The hydraulic running tool is connected to internal threads 59 in the liner hanger central body 62 by means of external threads 60 on releasable collet fingers 56. The collet fingers extend from collet ring 54 which is supported on running tool mandrel 10. In the running and setting position, the collet finger heads 58 are prevented from flexing inwardly by the releasing nut 63 that is connected to mandrel 10 by a left hand thread at 64. It should be remembered that the mandrel 10 of the running tool moves in an upward direction during setting of the liner hanger slips, and becomes stationary once the slips are set.

The actuator assembly of the running tool may be removed by unthreading the threaded 64 connection. The left-hand threaded connection 64 prevents undesirable unthreading of the tubular right-hand connections, which typically join tubulars and threaded components of downhole tools. The nut 63 is then free to fall or be moved from its position supporting the inner surface of the collet fingers 56. The nut 63 is caught on coupling 66 and mandrel shoulder 51 is raised to engage collet ring shoulder 53. Upward force applied to the collet ring causes the collet fingers 52 to flex inwardly moving external threads on the collet fingers from engagement with the internal threads of the liner hanger body. The running tool is then free to be removed from the set liner hanger.

A seal nipple may be inserted into the upper sealing sleeve portion 37 of the tubular expander 40, until the shoulder of the seal nipple contacts the upper end of the sealing sleeve. The lower end of the seal nipple may also engage the shoulder 38 on the expander when the sealing nipple is fully inserted into the expander. The sealing sleeve 37 of the tubular expander may be an upwardly extending sealing sleeve which is preferably integral with the upper end of expander 40 for sealing with the seal nipple. The sealing sleeve preferably has a polished cylindrical inner surface for sealing with a cylindrical outer surface of the seal nipple. Alternatively, the sealing sleeve could have a polished cylindrical outer surface for sealing with a cylindrical inner surface of the seal nipple. The seal nipple may also include an elastomeric seal, such as a Chevron seal stack, for sealing with the cylindrical inner surface of the sealing sleeve. A seal nipple may also be furnished with one or more external metal-to-metal ball seals for metal-to-metal sealing engagement with inner surface of sealing sleeve.

It is a feature of the invention that the sealing sleeve and the seal nipple form an expansion joint that allows for thermal expansion and contraction of the tubular string above the seal nipple. The internal diameter of the sealing nipple and the tubular above the sealing nipple may thus be substantially the same as the internal diameter of the tubular expander radially within the tubular anchor.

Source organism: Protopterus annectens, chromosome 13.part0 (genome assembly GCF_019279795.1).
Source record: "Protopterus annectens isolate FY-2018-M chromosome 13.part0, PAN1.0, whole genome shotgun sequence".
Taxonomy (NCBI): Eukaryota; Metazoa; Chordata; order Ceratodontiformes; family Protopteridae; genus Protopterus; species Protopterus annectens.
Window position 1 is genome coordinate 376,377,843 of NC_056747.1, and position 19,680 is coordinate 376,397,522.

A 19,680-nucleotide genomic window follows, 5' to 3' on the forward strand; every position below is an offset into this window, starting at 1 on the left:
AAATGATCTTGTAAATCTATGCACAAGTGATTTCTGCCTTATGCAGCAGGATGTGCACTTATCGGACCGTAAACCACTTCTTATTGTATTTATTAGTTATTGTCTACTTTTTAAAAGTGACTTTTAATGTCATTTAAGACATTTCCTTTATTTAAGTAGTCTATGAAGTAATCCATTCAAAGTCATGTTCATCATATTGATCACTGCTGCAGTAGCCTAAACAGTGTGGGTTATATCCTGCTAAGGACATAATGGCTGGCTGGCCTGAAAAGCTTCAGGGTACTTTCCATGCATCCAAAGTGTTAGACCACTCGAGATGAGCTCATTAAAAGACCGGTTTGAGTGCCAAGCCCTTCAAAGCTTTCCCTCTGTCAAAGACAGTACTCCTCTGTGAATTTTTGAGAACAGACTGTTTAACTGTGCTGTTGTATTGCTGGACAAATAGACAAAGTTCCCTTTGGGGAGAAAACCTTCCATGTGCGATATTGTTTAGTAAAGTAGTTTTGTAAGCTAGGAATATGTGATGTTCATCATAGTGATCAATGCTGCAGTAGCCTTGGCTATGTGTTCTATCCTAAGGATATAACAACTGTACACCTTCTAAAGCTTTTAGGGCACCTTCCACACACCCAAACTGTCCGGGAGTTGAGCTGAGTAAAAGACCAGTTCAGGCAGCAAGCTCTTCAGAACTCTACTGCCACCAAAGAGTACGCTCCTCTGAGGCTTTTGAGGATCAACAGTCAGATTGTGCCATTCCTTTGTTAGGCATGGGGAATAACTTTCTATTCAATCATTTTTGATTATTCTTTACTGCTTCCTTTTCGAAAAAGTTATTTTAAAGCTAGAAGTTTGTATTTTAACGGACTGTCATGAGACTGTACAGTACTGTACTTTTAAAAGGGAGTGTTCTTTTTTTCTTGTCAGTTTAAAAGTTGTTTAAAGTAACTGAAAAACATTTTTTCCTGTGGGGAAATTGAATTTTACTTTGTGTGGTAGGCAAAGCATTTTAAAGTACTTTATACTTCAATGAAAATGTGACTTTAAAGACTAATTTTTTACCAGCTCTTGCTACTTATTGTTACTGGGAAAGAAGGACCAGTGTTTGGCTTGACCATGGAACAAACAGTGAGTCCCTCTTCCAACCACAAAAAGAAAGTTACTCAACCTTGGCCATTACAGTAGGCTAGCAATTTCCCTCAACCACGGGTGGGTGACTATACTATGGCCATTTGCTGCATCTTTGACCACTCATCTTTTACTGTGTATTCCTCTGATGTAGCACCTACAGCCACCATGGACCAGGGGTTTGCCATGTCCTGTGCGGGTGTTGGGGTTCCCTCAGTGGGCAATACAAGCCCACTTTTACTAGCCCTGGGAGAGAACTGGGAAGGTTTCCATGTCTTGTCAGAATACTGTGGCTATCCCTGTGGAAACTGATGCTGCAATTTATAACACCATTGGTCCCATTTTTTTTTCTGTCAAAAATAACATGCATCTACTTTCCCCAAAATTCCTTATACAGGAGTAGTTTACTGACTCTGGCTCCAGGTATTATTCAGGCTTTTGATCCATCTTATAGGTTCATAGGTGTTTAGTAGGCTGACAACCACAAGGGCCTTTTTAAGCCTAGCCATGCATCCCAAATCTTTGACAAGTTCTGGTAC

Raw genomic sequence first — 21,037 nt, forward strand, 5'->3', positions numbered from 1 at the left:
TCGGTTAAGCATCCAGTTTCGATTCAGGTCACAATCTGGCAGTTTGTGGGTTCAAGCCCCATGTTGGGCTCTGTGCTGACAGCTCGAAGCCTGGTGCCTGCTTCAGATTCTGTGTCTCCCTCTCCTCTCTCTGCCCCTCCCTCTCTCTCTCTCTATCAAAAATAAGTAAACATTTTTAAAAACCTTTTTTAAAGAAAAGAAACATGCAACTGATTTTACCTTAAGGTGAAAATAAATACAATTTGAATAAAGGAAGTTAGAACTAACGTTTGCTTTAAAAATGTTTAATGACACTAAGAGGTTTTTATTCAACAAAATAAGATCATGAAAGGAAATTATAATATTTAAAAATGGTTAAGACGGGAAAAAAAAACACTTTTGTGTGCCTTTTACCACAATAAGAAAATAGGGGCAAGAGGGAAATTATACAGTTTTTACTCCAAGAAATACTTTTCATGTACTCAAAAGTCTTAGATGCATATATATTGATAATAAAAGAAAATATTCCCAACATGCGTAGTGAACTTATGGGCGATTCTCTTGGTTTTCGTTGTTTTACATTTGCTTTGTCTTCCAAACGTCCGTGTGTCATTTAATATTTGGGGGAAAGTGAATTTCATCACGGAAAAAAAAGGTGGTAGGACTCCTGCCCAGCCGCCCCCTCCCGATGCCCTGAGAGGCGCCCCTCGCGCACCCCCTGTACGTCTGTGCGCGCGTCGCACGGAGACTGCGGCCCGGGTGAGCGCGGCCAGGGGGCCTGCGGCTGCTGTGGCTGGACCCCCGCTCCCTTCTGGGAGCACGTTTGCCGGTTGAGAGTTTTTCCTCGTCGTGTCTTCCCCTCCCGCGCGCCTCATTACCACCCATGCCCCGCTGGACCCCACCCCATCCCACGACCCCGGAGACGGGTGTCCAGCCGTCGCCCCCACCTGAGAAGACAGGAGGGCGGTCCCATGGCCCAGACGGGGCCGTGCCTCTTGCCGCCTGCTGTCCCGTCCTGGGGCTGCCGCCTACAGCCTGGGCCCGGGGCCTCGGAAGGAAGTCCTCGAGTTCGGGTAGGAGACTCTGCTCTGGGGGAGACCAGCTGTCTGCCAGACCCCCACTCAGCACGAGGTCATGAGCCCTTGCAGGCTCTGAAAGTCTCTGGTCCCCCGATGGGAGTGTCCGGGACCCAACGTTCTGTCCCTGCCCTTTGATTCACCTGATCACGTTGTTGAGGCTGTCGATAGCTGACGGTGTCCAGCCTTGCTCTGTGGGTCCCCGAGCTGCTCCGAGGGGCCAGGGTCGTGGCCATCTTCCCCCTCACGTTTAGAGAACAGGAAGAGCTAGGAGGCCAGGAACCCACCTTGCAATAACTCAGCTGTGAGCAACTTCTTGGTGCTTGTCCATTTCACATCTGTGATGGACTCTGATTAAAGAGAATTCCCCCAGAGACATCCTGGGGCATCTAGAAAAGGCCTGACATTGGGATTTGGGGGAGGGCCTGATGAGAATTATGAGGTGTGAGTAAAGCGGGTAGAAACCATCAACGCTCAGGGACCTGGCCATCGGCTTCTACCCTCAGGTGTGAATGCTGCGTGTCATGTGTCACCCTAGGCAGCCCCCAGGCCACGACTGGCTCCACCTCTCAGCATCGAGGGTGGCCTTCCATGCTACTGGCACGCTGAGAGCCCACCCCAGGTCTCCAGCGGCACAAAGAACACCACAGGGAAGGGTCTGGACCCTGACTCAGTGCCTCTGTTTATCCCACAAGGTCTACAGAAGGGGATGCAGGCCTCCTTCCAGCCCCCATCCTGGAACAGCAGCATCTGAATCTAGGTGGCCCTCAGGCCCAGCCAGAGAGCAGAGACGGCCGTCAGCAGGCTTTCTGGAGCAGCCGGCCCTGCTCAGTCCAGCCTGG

The method of setting a liner hanger according to this invention within a well is a considerable improvement over prior art hangers because radial expansion of the liner hanger body effectively closes off the annular gap between the casing and the liner, providing high pressure integrity at the top of the liner that is conventionally equal to the lesser of either the casing or the liner. Liner suspension capacity can be increased without sacrificing annular flow area by increasing the surface area of the low profile slips. Both the improvement in pressure integrity and suspension rating provide long term effect because of the expander continuously supports the liner hanger body.

Another feature of the expandable liner hanger is that there are no moving parts on the liner hanger that may become disengaged from the liner hanger body during installation of the liner in the well, thereby making it difficult or impossible to get the liner to the required setting depth. For that reason, the expandable liner hanger is particularly desirable for its adaptation for use in liner drilling operations. This is a technique for drilling the well by positioning a drill bit at the bottom of the liner and rotating the drill pipe (workstring) and liner to drill the liner into the well. In order to drill the liner into the well, relative rotation is prohibited between the liner and the running tool and drill pipe during this operation. However, relative rotation between the running tool and the liner after the liner is drilled into position and suspended from the casing is permitted in order to effect release of the running tool from the set liner hanger. Also, this technique may be used apart from a drilling position to rotate the liner and thereby more easily insert the liner into a deviated well.